And she began to talk quickly and easily upon the subject that he had suggested. Here was intellectual life, he thought, and here was beauty. He forgot himself and stared at her with hungry eyes. The books were true. There were such women in the world. She was one of them.
УYes, IТve read it,Ф he was glad to say so. УСThe Psalm of Life,Т СExcelsior,11
She nodded her head and smiled, and he felt, somehow, that her smile was tolerant, pitifully tolerant.
УExcuse me, miss. I guess that I donТt know much about such things. But I will know itЕФ
It sounded like a threat. His voice was determined, his eyes were flashing.
УI think you will know it,Ф she finished with a laugh. УYou are very strong.Ф
УYes, IТm not an invalid,Ф he said. УBut most of what you were saying I canТt digest, you see. I like books and poetry, but IТve never thought about them. ThatТs why I canТt talk about them. How did you learn all this?Ф
УBy going to school, and by studying,Ф she answered.
УI went to school when I was a kid,Ф he began to object.
УYes; but I mean high school, and lectures, and the university.Ф
УYouТve gone to the university?Ф he demanded in frank amazement.
УIТm going there now.Ф
At the same moment a woman was entering the room. The girl left her chair and came to the woman. They kissed each other. That must be her mother, he thought. She was a tall, blond woman, slender, and stately, and beautiful.
Their journey to the dining room was a nightmare to him. But at last he had made it. The array of knives and forks frightened him. Well, he must be careful here.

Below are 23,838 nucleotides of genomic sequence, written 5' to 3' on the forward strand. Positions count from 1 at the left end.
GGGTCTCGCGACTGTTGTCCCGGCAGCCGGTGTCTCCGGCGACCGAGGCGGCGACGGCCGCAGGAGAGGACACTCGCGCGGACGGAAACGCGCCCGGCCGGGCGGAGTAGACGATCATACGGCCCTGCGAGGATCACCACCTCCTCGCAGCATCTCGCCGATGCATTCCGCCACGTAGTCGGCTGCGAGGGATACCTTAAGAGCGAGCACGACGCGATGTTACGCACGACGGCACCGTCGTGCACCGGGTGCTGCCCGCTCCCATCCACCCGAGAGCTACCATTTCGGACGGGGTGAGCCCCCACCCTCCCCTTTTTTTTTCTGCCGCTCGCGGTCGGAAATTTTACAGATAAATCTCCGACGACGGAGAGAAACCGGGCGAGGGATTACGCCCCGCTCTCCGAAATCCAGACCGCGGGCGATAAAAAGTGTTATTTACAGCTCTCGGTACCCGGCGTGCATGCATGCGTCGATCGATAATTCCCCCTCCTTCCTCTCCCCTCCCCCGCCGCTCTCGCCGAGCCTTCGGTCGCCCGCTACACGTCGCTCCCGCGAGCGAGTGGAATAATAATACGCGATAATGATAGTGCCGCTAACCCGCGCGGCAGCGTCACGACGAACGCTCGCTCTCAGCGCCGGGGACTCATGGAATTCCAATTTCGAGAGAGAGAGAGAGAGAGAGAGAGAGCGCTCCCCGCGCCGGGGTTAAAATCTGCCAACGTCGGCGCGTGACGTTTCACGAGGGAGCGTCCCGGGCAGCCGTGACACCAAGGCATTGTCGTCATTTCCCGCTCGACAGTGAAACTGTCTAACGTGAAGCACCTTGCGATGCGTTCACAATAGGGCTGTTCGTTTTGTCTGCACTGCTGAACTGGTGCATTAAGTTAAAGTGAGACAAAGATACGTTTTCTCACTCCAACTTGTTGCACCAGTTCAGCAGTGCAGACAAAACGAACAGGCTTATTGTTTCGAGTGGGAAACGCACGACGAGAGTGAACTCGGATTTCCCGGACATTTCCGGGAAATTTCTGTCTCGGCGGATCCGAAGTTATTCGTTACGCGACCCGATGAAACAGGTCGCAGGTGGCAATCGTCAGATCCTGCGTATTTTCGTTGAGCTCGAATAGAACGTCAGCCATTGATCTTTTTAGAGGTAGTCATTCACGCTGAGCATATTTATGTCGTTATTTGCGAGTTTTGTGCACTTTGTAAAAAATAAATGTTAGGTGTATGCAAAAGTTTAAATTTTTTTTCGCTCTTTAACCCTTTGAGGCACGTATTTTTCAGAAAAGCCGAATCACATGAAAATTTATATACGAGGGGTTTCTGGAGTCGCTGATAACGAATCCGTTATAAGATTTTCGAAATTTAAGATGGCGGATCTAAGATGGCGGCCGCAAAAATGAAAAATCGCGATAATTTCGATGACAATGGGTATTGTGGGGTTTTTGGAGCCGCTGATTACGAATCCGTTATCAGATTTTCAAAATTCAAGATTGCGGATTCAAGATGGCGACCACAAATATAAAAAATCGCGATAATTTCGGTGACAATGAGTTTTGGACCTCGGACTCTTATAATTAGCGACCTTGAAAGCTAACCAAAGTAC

He glanced around the table. Opposite him was Arthur, and ArthurТs brother, Norman.12
He was unaware of what he ate. It was merely food.14
УIt was brave of you to help Arthur Ц and you a stranger,Ф she said tactfully.
He paused. Arthur continued the story, for the twentieth time, of his adventure with the drunken hooligans on the ferry-boat and of how Martin Eden had rescued him.
Martin Eden nodded. He began to tell the company about his sea life, what he saw and what he knew.
For the first time he became himself. And while he talked, the girl looked at him with startled eyes. His fire warmed her. She wanted to lean toward this burning, blazing man that was like a volcano full of strength, and health. Ruth saw horror in her motherТs eyes Ц fascinated horror, it was true, but none the less16
Later, at the piano, she played for him. And she, glancing at him across her shoulder, saw something in his face.
УThe greatest time of my life, you seeЕ ItТs all new to me, and I like it.Ф
УI hope youТll visit us again,Ф she said, as he was saying good night to her brothers.
He pulled on his cap, and was gone.
УWell, what do you think of him?Ф Arthur demanded.